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Latest Polls Show Tight US Election

Republican presidential candidate Mitt Romney gestures during a speech to the NAACP annual convention in Houston, Texas, July 11, 2012.Republican presidential candidate Mitt Romney gestures during a speech to the NAACP annual convention in Houston, Texas, July 11, 2012.
Republican presidential candidate Mitt Romney gestures during a speech to the NAACP annual convention in Houston, Texas, July 11, 2012.
Republican presidential candidate Mitt Romney gestures during a speech to the NAACP annual convention in Houston, Texas, July 11, 2012.
The latest set of U.S. public opinion polls shows a very close race for president this year between the incumbent Democrat, President Barack Obama, and his presumptive Republican challenger, former Massachusetts governor Mitt Romney.  

A new Quinnipiac University poll gives President Obama a narrow lead over Mitt Romney, 46 to 43 percent.  This comes on the heels of a Washington Post-ABC News poll that has the race dead even at 47 percent each.

A Brief History of the National Association for the Advancement of Colored People (NAACP)

  Founded in New York City by multi-racial activists, including W.E.B. DuBois, in response to deadly race riots in Springfield, Illinois.

1915:  Won first legal case before U.S. Supreme Court (Guinn v. United States) challenging state law that exempted white
voters from taking literacy tests as requirement of voting through so-called "grandfather clause."

1923:  Won case before U.S. Supreme Court (Moore v. Dempsey) that banned cities from legally preventing African Americans from
purchasing real estate.

1941:  Successfully pressured President Franklin D. Roosevelt to ban discrimination in federal government agencies and defense industries.

1954:  Won landmark case before U.S. Supreme Court (Brown v. Board of Education) that declared racially segregated public schools
Romney received a decidedly mixed reception in a speech Wednesday to one of the country’s leading African-American civil rights organizations, the National Association for the Advancement of Colored People, the NAACP.

Romney told the audience in Houston that he was a better choice than President Obama to turn around the economy and reduce unemployment among African-Americans, which stands at 14.4 percent, well above the national average of 8.2 percent.

But Romney got booed when he vowed to work toward repeal of the president’s signature health care law if he wins in November.

“And so to do that I am going to eliminate every non-essential expensive program I can find and that includes ‘Obamacare’, and I’m going to work to reform and save," said Romney.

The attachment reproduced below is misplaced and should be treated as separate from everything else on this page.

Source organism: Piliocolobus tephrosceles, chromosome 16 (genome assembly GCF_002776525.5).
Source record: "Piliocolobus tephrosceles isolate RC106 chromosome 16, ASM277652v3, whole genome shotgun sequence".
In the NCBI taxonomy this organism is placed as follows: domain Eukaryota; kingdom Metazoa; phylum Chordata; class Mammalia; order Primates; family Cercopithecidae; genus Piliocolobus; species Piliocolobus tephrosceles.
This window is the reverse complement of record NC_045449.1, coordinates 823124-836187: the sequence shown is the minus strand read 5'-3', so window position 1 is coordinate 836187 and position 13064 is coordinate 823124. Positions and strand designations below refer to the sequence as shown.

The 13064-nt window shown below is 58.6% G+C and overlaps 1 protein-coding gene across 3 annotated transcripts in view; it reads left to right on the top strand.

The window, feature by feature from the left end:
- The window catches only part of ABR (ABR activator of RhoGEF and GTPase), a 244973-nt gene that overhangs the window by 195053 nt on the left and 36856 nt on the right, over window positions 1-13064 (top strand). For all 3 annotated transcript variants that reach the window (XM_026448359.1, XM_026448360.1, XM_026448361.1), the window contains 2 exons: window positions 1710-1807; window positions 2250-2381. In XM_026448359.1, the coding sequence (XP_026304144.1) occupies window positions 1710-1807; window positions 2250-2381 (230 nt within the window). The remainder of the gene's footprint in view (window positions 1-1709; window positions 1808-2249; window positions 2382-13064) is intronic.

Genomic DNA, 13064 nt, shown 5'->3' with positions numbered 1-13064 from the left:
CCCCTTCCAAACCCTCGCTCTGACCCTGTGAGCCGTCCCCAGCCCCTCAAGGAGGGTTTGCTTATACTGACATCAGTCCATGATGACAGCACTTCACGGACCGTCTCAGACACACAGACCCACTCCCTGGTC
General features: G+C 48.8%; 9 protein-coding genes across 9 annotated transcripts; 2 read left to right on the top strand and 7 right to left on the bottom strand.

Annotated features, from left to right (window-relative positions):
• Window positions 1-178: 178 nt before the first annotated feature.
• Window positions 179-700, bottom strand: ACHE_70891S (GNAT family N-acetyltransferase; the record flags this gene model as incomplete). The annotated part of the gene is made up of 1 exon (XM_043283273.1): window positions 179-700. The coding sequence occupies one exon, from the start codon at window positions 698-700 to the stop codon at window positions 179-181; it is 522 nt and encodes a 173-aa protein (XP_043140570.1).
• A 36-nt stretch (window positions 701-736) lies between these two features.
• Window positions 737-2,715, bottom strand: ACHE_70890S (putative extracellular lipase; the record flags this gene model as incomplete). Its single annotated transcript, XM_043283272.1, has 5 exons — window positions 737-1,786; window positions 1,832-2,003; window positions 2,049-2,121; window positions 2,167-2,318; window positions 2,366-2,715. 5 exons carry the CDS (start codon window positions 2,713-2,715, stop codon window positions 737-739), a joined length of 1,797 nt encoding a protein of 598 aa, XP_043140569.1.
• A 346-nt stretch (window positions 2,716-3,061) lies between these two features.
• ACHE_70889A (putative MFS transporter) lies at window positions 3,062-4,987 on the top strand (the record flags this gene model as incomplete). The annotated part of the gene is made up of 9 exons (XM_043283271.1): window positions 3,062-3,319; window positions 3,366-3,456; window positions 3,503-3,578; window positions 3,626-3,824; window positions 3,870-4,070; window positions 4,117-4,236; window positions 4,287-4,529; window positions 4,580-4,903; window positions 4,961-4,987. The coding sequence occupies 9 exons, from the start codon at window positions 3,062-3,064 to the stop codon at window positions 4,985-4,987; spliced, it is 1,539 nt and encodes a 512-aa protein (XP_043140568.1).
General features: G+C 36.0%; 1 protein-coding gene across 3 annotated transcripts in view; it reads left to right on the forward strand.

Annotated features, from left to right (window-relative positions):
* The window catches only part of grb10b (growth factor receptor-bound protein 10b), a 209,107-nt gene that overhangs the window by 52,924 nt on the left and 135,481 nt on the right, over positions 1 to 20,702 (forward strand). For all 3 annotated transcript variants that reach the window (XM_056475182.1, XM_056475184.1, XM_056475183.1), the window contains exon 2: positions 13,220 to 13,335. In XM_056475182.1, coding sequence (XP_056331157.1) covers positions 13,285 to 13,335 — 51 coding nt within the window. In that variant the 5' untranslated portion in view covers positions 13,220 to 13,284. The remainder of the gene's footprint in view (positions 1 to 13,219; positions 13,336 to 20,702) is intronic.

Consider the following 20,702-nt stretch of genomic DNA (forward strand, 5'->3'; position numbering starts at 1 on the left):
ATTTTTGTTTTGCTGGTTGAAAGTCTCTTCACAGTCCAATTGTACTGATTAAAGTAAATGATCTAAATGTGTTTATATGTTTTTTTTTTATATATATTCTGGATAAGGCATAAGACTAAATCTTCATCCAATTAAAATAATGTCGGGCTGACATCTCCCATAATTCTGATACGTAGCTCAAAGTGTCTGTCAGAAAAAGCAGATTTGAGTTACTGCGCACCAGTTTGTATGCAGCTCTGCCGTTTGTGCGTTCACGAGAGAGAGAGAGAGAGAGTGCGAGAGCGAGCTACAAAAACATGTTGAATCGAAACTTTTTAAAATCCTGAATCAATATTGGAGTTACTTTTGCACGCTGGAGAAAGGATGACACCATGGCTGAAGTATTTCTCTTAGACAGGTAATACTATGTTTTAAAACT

Romney was occasionally jeered and much of his speech was met with silence.  But he did spark applause when he repeated his opposition to same sex marriage, something many African-American voters oppose as well.

“As president, I will promote strong families and I will defend traditional marriage," he said.

With less than four months to go until Election Day, both candidates are stepping up their campaign activities, especially in the dozen or so states expected to tip the balance one way or the other in November.

President Obama told Iowa voters this week that Republicans complain about his record but offer little in the way of specific plans to tackle joblessness, economic growth and the deficit.

Related video report by Greg Flakus
“It sure as heck is not a plan to grow our economy," he said. "It is not a plan to revive our middle class.  They don’t have that plan.  I’ve got that plan, Iowa!”

The latest Quinnipiac poll gives the president a slight edge despite the fact that a majority of those surveyed disapprove of Obama’s handling of the economy.

“In this case the president has a small lead, 46 percent to 43 percent," said Peter Brown, who is with the Quinnipiac Polling Institute. "That is slightly outside the margin of error [for the poll] and obviously the president would rather be ahead than behind, but this is a very close election.”

Brown says the president benefits from a huge gap between married and unmarried voters.  Those who are married tend to support Mitt Romney, while single voters, especially single women, are much more likely to support the president by a wide margin.

Brown also says that the efforts of the Obama campaign to spend millions of dollars in television ads attacking Mitt Romney in key battleground states may be paying some dividends.

“Americans, no matter who they are for, have a pretty well-fixed feeling about the president," he said. "They either like him or they don’t like him.  With Romney it is less clear and what is going on now is there is a race to define Mitt Romney to the American voter and the campaign that does the best job defining Mitt Romney is going to win.”

Brown says the domestic economy remains the central issue in this year’s campaign and that voters in the latest poll are nearly evenly split as to which candidate would do a better job of reviving it.

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